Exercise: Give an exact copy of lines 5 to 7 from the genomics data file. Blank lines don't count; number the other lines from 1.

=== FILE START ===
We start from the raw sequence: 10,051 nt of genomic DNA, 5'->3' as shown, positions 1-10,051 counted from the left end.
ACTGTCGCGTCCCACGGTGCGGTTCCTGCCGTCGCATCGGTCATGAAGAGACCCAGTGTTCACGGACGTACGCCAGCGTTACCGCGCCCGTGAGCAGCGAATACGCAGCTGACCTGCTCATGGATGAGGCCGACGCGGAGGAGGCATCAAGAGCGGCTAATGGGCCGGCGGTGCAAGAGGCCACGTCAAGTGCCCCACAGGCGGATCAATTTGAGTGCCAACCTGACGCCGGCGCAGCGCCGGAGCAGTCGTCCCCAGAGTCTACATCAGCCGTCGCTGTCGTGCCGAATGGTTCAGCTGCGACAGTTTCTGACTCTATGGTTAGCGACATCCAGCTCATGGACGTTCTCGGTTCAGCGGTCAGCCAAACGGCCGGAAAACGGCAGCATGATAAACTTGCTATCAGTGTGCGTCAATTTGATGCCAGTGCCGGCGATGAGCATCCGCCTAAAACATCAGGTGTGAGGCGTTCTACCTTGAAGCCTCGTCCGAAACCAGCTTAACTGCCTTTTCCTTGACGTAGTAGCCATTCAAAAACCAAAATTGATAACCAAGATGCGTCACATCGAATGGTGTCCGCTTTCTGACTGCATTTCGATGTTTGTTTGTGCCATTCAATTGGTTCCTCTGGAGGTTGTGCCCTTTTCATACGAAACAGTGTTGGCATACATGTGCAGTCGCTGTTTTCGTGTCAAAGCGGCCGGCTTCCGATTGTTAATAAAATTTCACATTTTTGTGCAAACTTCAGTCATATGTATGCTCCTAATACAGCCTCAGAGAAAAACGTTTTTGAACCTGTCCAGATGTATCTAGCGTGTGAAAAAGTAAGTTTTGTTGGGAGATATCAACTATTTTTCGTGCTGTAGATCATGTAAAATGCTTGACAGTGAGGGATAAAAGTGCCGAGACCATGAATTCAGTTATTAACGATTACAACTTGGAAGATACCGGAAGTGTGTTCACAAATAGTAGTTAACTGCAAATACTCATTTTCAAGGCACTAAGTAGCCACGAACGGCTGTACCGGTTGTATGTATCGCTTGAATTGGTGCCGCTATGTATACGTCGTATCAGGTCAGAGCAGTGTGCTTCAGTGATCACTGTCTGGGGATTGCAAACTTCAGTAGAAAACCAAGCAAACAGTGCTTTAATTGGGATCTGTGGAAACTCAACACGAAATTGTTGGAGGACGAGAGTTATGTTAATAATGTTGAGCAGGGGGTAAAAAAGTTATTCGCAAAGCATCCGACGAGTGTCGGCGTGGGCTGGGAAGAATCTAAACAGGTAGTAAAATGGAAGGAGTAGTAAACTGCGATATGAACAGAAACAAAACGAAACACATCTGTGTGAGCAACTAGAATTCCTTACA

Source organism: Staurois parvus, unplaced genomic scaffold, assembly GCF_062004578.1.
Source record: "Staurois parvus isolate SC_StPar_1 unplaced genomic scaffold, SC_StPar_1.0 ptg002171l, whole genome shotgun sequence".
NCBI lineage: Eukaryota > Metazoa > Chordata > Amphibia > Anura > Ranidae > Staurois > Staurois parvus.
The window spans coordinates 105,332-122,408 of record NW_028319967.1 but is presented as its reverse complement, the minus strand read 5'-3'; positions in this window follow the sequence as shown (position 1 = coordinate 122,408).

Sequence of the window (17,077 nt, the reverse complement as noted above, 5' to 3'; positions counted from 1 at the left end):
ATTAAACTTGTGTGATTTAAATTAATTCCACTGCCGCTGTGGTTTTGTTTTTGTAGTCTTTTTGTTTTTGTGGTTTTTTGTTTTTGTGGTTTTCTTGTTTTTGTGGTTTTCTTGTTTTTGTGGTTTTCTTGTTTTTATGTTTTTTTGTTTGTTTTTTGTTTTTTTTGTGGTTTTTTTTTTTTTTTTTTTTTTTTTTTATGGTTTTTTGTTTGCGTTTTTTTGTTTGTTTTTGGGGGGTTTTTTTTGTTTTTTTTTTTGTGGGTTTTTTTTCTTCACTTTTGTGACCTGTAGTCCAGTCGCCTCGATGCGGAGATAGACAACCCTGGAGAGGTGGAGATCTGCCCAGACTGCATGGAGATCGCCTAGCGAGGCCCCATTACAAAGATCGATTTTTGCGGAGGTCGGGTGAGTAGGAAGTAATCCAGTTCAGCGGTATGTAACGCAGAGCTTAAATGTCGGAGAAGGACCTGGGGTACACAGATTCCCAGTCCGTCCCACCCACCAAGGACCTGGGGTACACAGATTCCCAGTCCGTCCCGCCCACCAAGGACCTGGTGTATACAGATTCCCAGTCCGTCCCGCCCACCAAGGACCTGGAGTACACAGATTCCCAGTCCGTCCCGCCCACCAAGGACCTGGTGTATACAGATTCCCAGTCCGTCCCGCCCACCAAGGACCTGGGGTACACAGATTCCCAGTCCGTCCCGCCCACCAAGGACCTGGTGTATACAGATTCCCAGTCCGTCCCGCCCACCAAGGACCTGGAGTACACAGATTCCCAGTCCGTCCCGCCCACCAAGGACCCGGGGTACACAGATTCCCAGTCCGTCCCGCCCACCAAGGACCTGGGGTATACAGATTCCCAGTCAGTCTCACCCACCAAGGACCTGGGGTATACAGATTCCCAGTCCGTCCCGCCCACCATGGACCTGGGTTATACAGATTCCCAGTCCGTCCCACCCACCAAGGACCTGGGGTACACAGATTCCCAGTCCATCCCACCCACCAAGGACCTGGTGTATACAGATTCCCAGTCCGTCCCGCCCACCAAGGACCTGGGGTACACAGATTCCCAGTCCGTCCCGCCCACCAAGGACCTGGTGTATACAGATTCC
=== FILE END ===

NCBI lineage: Eukaryota > Metazoa > Chordata > Amphibia > Anura > Ranidae > Staurois > Staurois parvus.
The window spans coordinates 105,332-122,408 of record NW_028319967.1 but is presented as its reverse complement, the minus strand read 5'-3'; positions in this window follow the sequence as shown (position 1 = coordinate 122,408).

Sequence of the window (17,077 nt, the reverse complement as noted above, 5' to 3'; positions counted from 1 at the left end):